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UK Electricity Market Reform and the Energy Transition: Emerging Lessons

Michael Grubb and David M Newbery ()

Cambridge Working Papers in Economics from Faculty of Economics, University of Cambridge

Abstract: The 2013 Electricity Market Reform (EMR) was a response to problems of delivering reliability with a growing share of renewables in its energy only market. Four EMR instruments combined to revolutionise the sector; stimulating unprecedented technological and structural change. Competitive auctions for both firm capacity and renewable energy have seen prices far lower than predicted and the entry of unexpected new technologies. A carbon price floor displaced coal, whose share fell from 46% in 1995 to 7% in 2017, halving CO2. Renewables grew from under 4% in 2008 to 22% by 2017, projected at 30+% by 2020 despite a political ban on onshore wind. Neither the technological nor regulatory transitions are complete, and the results to date highlight other challenges, notably to transmission pricing and locational signals. EMR is a step forwards, not backwards; but it is not the end of the story.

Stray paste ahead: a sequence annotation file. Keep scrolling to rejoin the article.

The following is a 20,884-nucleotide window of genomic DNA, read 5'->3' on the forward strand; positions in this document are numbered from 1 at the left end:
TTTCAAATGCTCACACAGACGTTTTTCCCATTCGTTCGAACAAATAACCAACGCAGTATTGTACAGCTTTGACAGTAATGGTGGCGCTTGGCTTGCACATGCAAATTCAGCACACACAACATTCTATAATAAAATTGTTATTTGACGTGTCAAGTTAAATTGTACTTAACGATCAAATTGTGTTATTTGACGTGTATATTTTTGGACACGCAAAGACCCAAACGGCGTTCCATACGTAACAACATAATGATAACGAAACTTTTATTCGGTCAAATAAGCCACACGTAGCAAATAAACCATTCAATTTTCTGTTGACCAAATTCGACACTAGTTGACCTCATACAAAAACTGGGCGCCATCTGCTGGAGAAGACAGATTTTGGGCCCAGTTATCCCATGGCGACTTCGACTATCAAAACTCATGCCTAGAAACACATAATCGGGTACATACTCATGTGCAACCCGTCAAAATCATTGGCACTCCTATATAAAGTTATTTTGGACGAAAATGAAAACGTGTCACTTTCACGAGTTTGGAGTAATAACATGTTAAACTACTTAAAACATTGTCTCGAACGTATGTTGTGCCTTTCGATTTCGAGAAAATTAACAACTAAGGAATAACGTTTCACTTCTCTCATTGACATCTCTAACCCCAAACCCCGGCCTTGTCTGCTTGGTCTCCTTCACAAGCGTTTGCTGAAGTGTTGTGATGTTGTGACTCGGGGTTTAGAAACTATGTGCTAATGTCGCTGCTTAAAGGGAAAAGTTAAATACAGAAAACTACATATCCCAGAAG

Keywords: Electricity market design; capacity auctions; renewables support (search for similar items in EconPapers)
JEL-codes: L94 D44 (search for similar items in EconPapers)
New Economics Papers: this item is included in nep-com, nep-des and nep-ene
Date: 2018-06-19
Note: dmgn
References: View references in EconPapers View complete reference list from CitEc
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Persistent link: https://EconPapers.repec.org/RePEc:cam:camdae:1834

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